This is the fifth in a series of reissues of the seminal work of self-trained musicologist Hugh Tracey, whose work in Africa in the middle of the 20th century revolutionized the world's image of the art of African music, bringing to the non-African listener a genuine, unfiltered look at the local music of the continent. Tracey's methods were casual at times, moving the mic by hand as the performers played, finding the interesting moments, and of course, cutting off the often long ceremonial pieces in deference to the time available on his equipment.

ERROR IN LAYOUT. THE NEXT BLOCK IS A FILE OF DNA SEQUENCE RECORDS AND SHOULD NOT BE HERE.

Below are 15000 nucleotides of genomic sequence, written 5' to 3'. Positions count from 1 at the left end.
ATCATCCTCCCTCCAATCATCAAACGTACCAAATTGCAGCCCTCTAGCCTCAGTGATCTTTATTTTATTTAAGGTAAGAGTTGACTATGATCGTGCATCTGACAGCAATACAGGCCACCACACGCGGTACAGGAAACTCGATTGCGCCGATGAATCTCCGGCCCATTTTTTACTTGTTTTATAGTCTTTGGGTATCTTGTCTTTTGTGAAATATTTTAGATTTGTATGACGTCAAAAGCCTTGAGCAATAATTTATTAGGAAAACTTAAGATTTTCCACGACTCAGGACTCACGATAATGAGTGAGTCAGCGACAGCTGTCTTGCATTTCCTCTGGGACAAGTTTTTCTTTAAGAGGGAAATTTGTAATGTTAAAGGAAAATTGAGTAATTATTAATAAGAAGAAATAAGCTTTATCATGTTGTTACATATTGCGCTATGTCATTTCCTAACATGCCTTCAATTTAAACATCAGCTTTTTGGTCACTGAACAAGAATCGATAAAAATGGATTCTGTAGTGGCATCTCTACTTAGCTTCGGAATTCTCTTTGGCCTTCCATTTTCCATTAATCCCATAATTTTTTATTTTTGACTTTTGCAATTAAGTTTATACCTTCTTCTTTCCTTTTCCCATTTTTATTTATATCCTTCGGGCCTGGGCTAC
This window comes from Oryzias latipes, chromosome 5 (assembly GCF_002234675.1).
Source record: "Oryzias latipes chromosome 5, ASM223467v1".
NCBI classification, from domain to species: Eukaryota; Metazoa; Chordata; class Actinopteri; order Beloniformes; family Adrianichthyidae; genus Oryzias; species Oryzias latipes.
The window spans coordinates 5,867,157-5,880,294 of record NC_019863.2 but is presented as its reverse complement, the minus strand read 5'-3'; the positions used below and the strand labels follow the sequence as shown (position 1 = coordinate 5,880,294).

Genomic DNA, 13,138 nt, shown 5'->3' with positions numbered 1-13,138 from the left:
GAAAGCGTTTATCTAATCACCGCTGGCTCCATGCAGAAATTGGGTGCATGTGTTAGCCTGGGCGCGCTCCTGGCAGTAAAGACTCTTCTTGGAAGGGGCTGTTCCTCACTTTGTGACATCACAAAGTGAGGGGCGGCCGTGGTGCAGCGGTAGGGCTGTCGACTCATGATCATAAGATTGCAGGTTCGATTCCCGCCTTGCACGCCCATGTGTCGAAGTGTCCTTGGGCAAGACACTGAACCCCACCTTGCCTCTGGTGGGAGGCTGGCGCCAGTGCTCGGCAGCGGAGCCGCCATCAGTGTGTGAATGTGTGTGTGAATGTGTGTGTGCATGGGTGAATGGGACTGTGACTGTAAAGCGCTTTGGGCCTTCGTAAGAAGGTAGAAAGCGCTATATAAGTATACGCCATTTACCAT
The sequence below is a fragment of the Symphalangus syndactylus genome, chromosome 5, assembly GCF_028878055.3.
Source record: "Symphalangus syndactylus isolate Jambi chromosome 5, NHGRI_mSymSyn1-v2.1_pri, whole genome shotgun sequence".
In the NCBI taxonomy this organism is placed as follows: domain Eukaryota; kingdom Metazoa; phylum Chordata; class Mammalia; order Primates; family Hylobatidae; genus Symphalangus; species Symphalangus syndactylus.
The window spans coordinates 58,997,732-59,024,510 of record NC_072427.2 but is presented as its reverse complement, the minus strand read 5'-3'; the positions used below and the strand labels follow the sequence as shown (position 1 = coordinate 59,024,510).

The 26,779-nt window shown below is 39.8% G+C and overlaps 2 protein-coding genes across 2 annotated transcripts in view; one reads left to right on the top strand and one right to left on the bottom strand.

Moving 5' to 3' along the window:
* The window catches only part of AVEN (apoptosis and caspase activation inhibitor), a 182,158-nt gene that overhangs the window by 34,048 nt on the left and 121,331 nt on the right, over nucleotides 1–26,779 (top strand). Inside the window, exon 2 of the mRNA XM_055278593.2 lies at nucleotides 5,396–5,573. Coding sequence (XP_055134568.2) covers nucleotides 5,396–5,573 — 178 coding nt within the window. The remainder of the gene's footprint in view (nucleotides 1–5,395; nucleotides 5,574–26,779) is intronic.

This volume listens to the music of the people of the region held by the Belgians until independence in 1960. The CD opens with recordings of the slit drums, balafon, and raspy cylindrical ditumba drum. These are followed by songs for guitar, vocals, and percussion that are perhaps some of the most interesting examples of how a society can absorb an invader's culture and turn it to their own use. Also featured are some unique likembe (often identified with the European misnomer of "thumb piano"). Among the most unique sounds on the album are the chipeni, or singing gourds, simple open gourds that the performers sing into, creating high overtones and bass sounds not dissimilar to the jug familiar in old American string-band music. There are 23 songs in this set, each one representing overlooked or, in some cases, lost art forms. --Louis Gibson